Randomized Trial of Video Laryngoscopy for Endotracheal Intubation of Critically Ill Adults*

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Abstract

Objective:

To evaluate the effect of video laryngoscopy on the rate of endotracheal intubation on first laryngoscopy attempt among critically ill adults.

Design:

A randomized, parallel-group, pragmatic trial of video compared with direct laryngoscopy for 150 adults undergoing endotracheal intubation by Pulmonary and Critical Care Medicine fellows.

Setting:

Medical ICU in a tertiary, academic medical center.

Patients:

Critically ill patients 18 years old or older.

Interventions:

Patients were randomized 1:1 to video or direct laryngoscopy for the first attempt at endotracheal intubation.

Measurements and Main Results:

Patients assigned to video (n = 74) and direct (n = 76) laryngoscopy were similar at baseline. Despite better glottic visualization with video laryngoscopy, there was no difference in the primary outcome of intubation on the first laryngoscopy attempt (video 68.9% vs direct 65.8%; p = 0.68) in unadjusted analyses or after adjustment for the operator’s previous experience with the assigned device (odds ratio for video laryngoscopy on intubation on first attempt 2.02; 95% CI, 0.82–5.02, p = 0.12). Secondary outcomes of time to intubation, lowest arterial oxygen saturation, complications, and in-hospital mortality were not different between video and direct laryngoscopy.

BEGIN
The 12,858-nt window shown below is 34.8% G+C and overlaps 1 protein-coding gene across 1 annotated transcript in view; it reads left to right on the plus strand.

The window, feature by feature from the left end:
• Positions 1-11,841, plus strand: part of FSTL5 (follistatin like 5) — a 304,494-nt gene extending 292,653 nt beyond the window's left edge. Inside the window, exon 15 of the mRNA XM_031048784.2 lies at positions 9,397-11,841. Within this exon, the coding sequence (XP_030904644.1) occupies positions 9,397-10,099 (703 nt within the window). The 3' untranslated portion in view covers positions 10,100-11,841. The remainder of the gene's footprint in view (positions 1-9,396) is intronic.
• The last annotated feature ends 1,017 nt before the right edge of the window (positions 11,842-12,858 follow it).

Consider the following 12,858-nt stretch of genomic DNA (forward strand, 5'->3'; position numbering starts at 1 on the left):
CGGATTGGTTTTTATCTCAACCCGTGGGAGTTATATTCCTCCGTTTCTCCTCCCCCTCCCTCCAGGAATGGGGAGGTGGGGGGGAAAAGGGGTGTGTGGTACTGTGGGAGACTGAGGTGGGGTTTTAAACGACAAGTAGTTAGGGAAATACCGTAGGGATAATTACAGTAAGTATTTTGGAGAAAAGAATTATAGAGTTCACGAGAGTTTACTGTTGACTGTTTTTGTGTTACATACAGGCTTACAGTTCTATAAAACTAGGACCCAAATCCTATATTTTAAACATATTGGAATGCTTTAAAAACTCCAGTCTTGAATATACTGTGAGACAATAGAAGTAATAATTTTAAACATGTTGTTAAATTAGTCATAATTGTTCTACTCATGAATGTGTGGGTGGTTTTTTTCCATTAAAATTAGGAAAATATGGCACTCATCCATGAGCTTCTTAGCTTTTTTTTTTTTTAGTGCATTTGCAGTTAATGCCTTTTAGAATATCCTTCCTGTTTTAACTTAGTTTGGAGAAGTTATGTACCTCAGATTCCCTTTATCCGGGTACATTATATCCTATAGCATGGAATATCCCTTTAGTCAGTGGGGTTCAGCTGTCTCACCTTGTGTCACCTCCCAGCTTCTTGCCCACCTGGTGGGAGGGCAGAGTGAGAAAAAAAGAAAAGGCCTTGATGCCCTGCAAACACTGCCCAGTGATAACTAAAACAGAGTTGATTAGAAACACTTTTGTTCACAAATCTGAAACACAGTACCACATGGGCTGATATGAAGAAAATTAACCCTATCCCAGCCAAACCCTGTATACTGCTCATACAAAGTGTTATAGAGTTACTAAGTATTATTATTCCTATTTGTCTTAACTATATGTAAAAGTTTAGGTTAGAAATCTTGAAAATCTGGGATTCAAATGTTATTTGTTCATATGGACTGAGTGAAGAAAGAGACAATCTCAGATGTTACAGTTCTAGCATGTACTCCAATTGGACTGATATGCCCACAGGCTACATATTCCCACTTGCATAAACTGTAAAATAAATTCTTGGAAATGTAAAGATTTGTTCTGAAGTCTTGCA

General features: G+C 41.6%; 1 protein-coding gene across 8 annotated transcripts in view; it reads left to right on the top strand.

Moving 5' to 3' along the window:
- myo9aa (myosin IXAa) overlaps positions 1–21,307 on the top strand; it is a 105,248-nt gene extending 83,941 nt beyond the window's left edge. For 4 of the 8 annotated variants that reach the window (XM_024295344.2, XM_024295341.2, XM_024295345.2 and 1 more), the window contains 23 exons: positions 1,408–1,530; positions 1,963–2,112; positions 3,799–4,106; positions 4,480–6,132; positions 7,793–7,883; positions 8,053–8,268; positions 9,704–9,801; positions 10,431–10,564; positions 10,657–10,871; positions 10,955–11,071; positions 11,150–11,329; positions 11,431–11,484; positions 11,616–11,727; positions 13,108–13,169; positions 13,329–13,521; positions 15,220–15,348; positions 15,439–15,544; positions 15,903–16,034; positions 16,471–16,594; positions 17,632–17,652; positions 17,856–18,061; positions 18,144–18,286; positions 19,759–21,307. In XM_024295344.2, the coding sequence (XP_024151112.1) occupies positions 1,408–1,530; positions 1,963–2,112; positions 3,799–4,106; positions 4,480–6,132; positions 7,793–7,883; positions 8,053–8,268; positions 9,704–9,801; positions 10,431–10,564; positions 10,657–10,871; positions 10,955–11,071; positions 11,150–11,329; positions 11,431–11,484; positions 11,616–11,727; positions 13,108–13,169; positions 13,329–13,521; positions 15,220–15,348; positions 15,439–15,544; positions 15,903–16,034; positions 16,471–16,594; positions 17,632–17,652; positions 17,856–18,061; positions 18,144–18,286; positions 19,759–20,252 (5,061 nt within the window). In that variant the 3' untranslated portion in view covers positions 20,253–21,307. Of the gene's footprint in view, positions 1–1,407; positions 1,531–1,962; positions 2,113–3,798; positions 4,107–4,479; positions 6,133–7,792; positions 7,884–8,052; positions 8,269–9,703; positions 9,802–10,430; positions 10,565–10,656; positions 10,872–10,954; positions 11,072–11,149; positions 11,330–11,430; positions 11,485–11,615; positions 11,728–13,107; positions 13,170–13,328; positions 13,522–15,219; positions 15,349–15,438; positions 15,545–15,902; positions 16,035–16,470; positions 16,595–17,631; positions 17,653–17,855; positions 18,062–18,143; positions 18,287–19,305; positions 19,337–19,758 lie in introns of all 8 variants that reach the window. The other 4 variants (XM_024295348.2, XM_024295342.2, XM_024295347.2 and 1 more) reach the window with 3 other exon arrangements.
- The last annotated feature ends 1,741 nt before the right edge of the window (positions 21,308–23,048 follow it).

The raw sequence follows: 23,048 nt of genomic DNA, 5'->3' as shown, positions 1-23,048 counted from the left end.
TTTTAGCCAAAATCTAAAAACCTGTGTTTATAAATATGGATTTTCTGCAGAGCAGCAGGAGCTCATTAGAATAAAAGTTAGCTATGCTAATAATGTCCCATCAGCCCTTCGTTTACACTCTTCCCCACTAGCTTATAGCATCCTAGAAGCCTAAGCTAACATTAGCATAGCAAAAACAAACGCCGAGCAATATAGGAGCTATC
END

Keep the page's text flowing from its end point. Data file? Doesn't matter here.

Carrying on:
Conclusions:

In critically ill adults undergoing endotracheal intubation, video laryngoscopy improves glottic visualization but does not appear to increase procedural success or decrease complications.

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